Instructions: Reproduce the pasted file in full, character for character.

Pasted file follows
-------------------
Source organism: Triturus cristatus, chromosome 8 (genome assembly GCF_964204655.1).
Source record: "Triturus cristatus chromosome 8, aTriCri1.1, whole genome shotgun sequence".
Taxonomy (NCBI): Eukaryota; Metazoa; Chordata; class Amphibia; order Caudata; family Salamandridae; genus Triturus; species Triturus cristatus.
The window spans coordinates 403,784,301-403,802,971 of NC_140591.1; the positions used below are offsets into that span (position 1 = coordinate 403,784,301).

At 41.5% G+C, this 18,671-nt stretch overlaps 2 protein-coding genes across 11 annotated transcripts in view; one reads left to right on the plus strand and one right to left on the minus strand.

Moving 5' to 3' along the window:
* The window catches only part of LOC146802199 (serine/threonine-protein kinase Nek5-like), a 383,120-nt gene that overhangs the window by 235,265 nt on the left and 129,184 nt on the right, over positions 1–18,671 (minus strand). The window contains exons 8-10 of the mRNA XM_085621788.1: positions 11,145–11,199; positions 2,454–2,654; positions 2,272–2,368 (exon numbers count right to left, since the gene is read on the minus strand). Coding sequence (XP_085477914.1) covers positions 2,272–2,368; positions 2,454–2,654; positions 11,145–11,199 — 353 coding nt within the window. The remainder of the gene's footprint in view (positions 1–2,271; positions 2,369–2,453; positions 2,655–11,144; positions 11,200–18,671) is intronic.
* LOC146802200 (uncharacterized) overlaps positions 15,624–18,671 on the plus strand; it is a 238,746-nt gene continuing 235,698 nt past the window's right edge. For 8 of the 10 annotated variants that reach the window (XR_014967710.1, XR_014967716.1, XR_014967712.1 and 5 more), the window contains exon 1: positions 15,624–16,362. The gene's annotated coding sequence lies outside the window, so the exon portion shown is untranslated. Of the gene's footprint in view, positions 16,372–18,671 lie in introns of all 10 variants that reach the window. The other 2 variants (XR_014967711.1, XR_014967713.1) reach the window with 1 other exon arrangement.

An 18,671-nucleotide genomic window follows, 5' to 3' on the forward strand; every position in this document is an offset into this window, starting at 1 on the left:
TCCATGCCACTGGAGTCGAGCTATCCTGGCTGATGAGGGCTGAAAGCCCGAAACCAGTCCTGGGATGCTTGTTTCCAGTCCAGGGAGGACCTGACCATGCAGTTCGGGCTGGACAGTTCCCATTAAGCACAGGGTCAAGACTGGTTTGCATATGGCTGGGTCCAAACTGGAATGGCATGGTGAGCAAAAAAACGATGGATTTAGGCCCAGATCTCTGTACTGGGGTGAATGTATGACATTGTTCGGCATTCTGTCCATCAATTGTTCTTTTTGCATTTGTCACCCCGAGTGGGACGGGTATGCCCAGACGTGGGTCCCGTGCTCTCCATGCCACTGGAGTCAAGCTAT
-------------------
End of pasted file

Source organism: Triturus cristatus, chromosome 8 (genome assembly GCF_964204655.1).
Source record: "Triturus cristatus chromosome 8, aTriCri1.1, whole genome shotgun sequence".
Taxonomy (NCBI): Eukaryota; Metazoa; Chordata; class Amphibia; order Caudata; family Salamandridae; genus Triturus; species Triturus cristatus.
The window spans coordinates 403,784,301-403,802,971 of NC_140591.1; the positions used below are offsets into that span (position 1 = coordinate 403,784,301).

At 41.5% G+C, this 18,671-nt stretch overlaps 2 protein-coding genes across 11 annotated transcripts in view; one reads left to right on the plus strand and one right to left on the minus strand.

Moving 5' to 3' along the window:
* The window catches only part of LOC146802199 (serine/threonine-protein kinase Nek5-like), a 383,120-nt gene that overhangs the window by 235,265 nt on the left and 129,184 nt on the right, over positions 1–18,671 (minus strand). The window contains exons 8-10 of the mRNA XM_085621788.1: positions 11,145–11,199; positions 2,454–2,654; positions 2,272–2,368 (exon numbers count right to left, since the gene is read on the minus strand). Coding sequence (XP_085477914.1) covers positions 2,272–2,368; positions 2,454–2,654; positions 11,145–11,199 — 353 coding nt within the window. The remainder of the gene's footprint in view (positions 1–2,271; positions 2,369–2,453; positions 2,655–11,144; positions 11,200–18,671) is intronic.
* LOC146802200 (uncharacterized) overlaps positions 15,624–18,671 on the plus strand; it is a 238,746-nt gene continuing 235,698 nt past the window's right edge. For 8 of the 10 annotated variants that reach the window (XR_014967710.1, XR_014967716.1, XR_014967712.1 and 5 more), the window contains exon 1: positions 15,624–16,362. The gene's annotated coding sequence lies outside the window, so the exon portion shown is untranslated. Of the gene's footprint in view, positions 16,372–18,671 lie in introns of all 10 variants that reach the window. The other 2 variants (XR_014967711.1, XR_014967713.1) reach the window with 1 other exon arrangement.

An 18,671-nucleotide genomic window follows, 5' to 3' on the forward strand; every position in this document is an offset into this window, starting at 1 on the left:
TCCATGCCACTGGAGTCGAGCTATCCTGGCTGATGAGGGCTGAAAGCCCGAAACCAGTCCTGGGATGCTTGTTTCCAGTCCAGGGAGGACCTGACCATGCAGTTCGGGCTGGACAGTTCCCATTAAGCACAGGGTCAAGACTGGTTTGCATATGGCTGGGTCCAAACTGGAATGGCATGGTGAGCAAAAAAACGATGGATTTAGGCCCAGATCTCTGTACTGGGGTGAATGTATGACATTGTTCGGCATTCTGTCCATCAATTGTTCTTTTTGCATTTGTCACCCCGAGTGGGACGGGTATGCCCAGACGTGGGTCCCGTGCTCTCCATGCCACTGGAGTCAAGCTAT